The Italian idols finished their turns and it was time for Ladybaby to take the stage. I got up, determined to enjoy watching idols (actual idols I’d heard of!) perform. Mat had procured me a lightstick, though he had to teach me how to activate it, and I waggled it unconvincingly towards the stage. I didn’t attempt any of the Jumping Spider Fibre Biker nonsense though. As I said before I thoroughly enjoyed Ladybaby, despite not being one of their fans. We have no photos of their performance though, nor JyuJyu’s, as both groups prohibited them.
Then there was a two hour break for dinner, Italians taking their meal breaks very seriously. Those with the dinner-with-idols tickets went off to do that. But what would the rest of us have? I looked around and went outside, since the idols clearly weren’t doing interviews while eating, and discovered the only other food on site was someone selling some basic Japanese snacks from a table out front. So my dinner was a large packet of wasabi flavoured crisps and a melon (yes!) flavoured soft drink. Now remember what I had for lunch? This would be my big criticism of the event; even telling a local burger van or equivalent that they could pitch up outside would have been something.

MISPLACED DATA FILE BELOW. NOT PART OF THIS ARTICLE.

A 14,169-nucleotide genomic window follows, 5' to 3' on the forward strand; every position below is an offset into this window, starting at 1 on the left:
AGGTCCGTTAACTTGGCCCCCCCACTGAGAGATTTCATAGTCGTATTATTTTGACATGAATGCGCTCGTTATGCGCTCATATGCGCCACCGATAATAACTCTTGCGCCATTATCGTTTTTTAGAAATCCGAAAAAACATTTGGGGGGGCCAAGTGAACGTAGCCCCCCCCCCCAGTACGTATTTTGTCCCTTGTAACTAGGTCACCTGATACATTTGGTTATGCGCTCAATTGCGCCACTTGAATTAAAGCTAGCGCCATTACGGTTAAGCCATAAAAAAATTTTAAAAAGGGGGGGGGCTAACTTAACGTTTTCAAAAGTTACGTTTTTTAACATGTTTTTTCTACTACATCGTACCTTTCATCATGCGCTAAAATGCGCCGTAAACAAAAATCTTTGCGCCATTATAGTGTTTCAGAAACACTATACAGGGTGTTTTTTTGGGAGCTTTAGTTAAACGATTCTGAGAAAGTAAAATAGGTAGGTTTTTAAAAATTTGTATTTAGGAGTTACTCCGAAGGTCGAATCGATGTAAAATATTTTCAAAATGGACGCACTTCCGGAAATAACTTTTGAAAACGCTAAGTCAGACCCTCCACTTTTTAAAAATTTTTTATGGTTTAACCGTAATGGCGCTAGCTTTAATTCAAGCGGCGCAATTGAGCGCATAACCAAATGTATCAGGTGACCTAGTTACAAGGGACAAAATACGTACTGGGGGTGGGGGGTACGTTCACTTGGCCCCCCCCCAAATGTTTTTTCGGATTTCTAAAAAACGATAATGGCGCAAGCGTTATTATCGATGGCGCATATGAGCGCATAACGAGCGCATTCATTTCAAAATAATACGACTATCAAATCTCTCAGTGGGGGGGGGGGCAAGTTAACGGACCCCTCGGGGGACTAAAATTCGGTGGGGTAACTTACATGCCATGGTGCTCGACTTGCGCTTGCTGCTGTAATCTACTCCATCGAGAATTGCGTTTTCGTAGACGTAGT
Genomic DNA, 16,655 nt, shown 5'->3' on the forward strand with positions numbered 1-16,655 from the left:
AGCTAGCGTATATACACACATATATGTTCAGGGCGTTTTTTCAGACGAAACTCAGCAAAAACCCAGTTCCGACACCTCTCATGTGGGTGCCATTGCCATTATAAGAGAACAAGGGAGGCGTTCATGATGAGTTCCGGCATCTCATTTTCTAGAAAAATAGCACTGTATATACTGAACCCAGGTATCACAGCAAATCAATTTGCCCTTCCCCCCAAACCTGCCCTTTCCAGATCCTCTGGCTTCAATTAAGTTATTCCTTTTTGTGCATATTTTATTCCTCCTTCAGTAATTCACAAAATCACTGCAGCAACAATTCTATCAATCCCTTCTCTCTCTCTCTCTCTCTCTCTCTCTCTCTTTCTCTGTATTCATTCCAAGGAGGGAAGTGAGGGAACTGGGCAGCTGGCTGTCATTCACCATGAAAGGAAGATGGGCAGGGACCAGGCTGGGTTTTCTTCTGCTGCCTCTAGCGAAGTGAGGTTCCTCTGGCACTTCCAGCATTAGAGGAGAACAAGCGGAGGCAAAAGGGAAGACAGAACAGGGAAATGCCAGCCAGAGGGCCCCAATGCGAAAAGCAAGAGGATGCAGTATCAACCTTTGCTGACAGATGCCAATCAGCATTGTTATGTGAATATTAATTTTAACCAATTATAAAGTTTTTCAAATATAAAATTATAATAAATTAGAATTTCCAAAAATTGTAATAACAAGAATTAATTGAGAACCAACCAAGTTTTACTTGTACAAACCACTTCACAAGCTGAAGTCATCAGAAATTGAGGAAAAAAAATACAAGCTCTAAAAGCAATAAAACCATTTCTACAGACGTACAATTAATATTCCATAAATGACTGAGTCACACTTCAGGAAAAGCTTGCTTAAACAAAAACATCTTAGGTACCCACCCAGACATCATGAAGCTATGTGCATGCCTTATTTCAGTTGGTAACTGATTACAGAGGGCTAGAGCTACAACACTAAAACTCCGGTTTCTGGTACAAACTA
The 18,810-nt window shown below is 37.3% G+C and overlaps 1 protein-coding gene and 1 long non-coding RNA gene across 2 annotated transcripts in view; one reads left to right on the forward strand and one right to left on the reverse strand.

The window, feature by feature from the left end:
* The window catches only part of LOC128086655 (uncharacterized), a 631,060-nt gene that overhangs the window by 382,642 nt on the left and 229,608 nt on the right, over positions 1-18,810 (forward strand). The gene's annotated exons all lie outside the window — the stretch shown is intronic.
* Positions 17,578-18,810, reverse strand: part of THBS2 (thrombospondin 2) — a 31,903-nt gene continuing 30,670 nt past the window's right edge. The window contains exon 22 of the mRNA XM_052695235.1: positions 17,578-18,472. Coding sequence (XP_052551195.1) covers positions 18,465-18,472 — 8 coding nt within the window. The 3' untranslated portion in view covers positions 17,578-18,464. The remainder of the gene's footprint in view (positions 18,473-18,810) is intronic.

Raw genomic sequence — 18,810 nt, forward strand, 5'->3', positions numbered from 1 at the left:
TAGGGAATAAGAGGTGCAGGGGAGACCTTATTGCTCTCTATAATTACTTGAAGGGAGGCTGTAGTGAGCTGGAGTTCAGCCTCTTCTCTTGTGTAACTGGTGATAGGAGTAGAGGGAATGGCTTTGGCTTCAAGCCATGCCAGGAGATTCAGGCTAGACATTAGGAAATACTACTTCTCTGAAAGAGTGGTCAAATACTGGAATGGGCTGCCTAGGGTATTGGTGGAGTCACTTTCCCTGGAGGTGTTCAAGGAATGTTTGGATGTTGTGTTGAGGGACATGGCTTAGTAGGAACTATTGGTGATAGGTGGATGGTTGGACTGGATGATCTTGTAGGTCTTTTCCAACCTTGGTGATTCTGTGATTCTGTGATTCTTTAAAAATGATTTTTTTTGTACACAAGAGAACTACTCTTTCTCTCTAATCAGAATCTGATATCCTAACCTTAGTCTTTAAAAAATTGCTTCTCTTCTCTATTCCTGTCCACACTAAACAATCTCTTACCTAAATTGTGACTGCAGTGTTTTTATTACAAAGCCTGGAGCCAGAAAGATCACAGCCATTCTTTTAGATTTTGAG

Back inside and dinner swallowed, I was despairing of ever talking to any idols. I lamented on Twitter about this but our heroic proprietor, Mr. H. Maniac, managed to re-establish contact and I was soon talking to Antonio, the besuited boss who told me that Ladybaby had departed the building but he could try to arrange something tomorrow morning. I declined as I had a flight to catch. He told me I could meet Sari once she had finished, so confident everything was back on track, I went to watch Sari.